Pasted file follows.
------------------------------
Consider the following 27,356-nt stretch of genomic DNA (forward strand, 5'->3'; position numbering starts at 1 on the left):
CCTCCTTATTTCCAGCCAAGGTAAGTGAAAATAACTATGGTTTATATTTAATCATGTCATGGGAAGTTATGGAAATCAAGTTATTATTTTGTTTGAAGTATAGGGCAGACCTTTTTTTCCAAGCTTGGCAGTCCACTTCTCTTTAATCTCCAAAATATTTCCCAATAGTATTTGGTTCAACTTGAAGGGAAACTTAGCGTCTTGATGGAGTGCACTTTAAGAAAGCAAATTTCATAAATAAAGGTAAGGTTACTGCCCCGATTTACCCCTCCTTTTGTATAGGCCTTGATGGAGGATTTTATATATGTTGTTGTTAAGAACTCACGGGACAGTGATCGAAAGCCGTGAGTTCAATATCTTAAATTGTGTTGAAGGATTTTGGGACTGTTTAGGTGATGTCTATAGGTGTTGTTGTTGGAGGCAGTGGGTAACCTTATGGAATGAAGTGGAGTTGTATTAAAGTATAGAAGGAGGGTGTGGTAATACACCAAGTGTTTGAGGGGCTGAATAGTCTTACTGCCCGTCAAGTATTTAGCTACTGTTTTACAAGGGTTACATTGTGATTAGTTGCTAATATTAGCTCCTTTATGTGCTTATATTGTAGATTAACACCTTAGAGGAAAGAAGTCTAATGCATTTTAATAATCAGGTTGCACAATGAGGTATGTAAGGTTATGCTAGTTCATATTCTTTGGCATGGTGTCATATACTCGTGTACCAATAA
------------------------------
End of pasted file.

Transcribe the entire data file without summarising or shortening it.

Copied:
Consider the following 27,356-nt stretch of genomic DNA (forward strand, 5'->3'; position numbering starts at 1 on the left):
CCTCCTTATTTCCAGCCAAGGTAAGTGAAAATAACTATGGTTTATATTTAATCATGTCATGGGAAGTTATGGAAATCAAGTTATTATTTTGTTTGAAGTATAGGGCAGACCTTTTTTTCCAAGCTTGGCAGTCCACTTCTCTTTAATCTCCAAAATATTTCCCAATAGTATTTGGTTCAACTTGAAGGGAAACTTAGCGTCTTGATGGAGTGCACTTTAAGAAAGCAAATTTCATAAATAAAGGTAAGGTTACTGCCCCGATTTACCCCTCCTTTTGTATAGGCCTTGATGGAGGATTTTATATATGTTGTTGTTAAGAACTCACGGGACAGTGATCGAAAGCCGTGAGTTCAATATCTTAAATTGTGTTGAAGGATTTTGGGACTGTTTAGGTGATGTCTATAGGTGTTGTTGTTGGAGGCAGTGGGTAACCTTATGGAATGAAGTGGAGTTGTATTAAAGTATAGAAGGAGGGTGTGGTAATACACCAAGTGTTTGAGGGGCTGAATAGTCTTACTGCCCGTCAAGTATTTAGCTACTGTTTTACAAGGGTTACATTGTGATTAGTTGCTAATATTAGCTCCTTTATGTGCTTATATTGTAGATTAACACCTTAGAGGAAAGAAGTCTAATGCATTTTAATAATCAGGTTGCACAATGAGGTATGTAAGGTTATGCTAGTTCATATTCTTTGGCATGGTGTCATATACTCGTGTACCAATAA